PHOENIX (AP) -- A week after signing an immigration bill that has drawn ire and praise from people around the country, Arizona Gov. Jan Brewer has another bill on her desk targeting classes that the state schools chief says promote ``ethnic chauvinism.''
The measure targets an ethnic studies program from a Tucson school district. It would prohibit classes that advocate ethnic solidarity, that are designed primarily for students of a particular race or that promote resentment toward a certain ethnic group.
The Tucson Unified School District program allows students to take history and literature courses that include information about the influence of a particular ethnic group. District officials believe it would comply with the new bill.
Arizona's Superintendent of Public Instruction, Republican Tom Horne -- who's running for attorney general -- has been trying for years to pass a bill limiting the program after learning that Hispanic civil rights activist Dolores Huerta told Tucson high school students in 2006 that ``Republicans hate Latinos.''
Horne said he believes the district's Mexican-American studies program teaches Latino students that they are oppressed by White people. Public schools should not be encouraging students to resent a particular race, he said.
``A fundamental American value is that we're all individuals, and what race we were born into is not relevant,'' Horne said.
The district denies that its program promotes resentment.
Sean Arce, director of the Mexican-American Studies program, said lawyers are reviewing the law to see if anything in the program would need to change, but he thinks it complies.
His program uses alternative materials to teach students about the role ethnic groups in history and culture.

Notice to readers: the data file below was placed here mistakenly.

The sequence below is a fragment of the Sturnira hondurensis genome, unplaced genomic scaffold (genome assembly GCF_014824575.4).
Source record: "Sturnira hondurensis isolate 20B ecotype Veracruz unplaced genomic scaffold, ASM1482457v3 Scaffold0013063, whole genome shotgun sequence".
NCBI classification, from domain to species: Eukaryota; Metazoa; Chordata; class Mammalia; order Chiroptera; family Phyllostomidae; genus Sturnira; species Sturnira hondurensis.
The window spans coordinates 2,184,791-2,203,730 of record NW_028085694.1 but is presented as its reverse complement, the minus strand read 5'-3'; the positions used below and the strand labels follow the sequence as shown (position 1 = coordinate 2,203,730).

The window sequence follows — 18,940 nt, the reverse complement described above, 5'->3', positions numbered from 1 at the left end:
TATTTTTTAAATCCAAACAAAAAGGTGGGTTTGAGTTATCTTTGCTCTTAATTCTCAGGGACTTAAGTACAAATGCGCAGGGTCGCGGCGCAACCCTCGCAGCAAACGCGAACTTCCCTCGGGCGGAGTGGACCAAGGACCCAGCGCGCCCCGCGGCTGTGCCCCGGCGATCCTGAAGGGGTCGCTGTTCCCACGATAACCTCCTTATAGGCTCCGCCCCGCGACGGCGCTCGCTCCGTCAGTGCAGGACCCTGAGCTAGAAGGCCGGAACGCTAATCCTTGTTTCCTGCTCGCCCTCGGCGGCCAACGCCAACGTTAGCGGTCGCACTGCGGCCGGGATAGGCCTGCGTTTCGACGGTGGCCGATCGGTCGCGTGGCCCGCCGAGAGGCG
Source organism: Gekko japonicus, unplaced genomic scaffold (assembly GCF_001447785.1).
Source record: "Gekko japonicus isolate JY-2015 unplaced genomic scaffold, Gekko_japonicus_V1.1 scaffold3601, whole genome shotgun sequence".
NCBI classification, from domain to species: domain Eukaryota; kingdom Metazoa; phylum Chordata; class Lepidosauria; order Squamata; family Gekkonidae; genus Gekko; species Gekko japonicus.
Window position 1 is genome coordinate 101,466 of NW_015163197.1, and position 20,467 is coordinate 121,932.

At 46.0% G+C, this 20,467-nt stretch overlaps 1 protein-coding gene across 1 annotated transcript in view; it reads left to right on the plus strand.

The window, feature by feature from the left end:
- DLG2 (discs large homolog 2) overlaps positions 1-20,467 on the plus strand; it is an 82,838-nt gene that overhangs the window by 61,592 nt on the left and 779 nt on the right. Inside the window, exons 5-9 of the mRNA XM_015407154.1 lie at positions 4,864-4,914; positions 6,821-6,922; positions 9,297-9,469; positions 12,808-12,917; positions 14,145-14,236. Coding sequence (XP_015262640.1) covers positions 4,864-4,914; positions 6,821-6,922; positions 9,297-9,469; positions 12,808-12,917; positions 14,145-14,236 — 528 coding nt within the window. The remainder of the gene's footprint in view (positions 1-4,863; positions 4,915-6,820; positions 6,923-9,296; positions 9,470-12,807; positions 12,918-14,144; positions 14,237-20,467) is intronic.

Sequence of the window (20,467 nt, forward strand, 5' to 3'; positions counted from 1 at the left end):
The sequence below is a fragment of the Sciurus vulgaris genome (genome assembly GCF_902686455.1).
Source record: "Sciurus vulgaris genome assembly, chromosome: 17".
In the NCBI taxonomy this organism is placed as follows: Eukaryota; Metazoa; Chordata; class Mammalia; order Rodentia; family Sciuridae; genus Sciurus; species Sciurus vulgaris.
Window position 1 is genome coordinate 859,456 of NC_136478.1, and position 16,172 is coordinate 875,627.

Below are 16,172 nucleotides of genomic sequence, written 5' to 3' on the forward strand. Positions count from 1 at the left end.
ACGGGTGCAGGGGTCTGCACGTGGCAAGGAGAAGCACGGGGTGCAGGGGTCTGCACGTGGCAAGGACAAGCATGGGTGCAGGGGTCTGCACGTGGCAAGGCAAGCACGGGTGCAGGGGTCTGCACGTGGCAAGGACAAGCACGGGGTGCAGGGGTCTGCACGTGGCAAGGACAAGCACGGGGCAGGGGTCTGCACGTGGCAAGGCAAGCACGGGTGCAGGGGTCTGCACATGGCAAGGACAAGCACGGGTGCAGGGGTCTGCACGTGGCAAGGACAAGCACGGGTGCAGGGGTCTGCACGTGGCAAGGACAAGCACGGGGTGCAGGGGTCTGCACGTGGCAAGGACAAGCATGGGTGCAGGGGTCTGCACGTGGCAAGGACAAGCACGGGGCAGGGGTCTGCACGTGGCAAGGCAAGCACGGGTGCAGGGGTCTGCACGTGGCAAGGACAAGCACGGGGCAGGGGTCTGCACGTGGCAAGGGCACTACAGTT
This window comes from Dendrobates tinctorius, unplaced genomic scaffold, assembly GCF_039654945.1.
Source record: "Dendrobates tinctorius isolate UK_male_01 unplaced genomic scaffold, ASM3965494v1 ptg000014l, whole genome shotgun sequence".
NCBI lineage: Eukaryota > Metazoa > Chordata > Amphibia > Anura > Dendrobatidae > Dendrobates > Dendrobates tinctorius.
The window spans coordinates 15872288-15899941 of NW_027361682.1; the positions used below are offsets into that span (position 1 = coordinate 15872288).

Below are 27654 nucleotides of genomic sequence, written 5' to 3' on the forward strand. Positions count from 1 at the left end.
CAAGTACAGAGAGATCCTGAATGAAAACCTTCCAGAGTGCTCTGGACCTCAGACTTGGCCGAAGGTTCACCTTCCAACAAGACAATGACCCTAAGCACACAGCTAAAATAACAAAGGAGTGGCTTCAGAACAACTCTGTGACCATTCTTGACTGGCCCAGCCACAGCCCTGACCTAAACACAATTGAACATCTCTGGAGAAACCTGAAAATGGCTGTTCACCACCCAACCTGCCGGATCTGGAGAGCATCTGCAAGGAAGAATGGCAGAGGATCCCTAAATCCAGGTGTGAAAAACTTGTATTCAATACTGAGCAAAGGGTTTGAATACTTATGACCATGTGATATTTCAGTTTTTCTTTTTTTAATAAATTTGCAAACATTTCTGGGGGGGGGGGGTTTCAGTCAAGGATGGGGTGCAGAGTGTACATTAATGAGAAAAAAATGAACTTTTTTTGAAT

For example, an American history course explores the role of Hispanics in the Vietnam War, and a literature course emphasizes Latino authors. About 1,500 students at six high schools are enrolled.
``I think students need to know that their ancestors, many of their parents, great grandparents, have contributed to this great nation,'' Arce said. ``If the students see themselves in the curriculum, they know that school is for and about them.''
The district also has programs for students of other races, including African-American and Native American.
The bill doesn't prohibit classes that teach about the history of a particular ethnic group, as long as the course is open to all students and doesn't promote ethnic solidarity or resentment.
The bill's sponsor, Rep. Steve Montenegro, an immigrant from El Salvador and a freshman Republican from the Phoenix suburb of Litchfield Park, said students ``should not be taught any resentment or hatred toward any race or any class of people.''
``They shouldn't be taught they're oppressed, they shouldn't be taught that they are subservient in any way,'' he said. ``We're not trying to prevent the teaching of history. We're trying to prevent the promotion of victimology.''
But Rep. Anna Tovar, a Democrat from Tolleson and a former teacher who opposed the bill, said it's important to expose young people to alternative ideas.
``Learning about different cultures and lessons, it really enhances a person's mentality and gives them some context that is relay sorely missing right now,''
Brewer has not indicated whether she will sign or veto the bill, said spokesman Paul Senseman. She has until May 11 to act or it becomes law automatically.
Associated Press Writer Paul Davenport contributed to this report.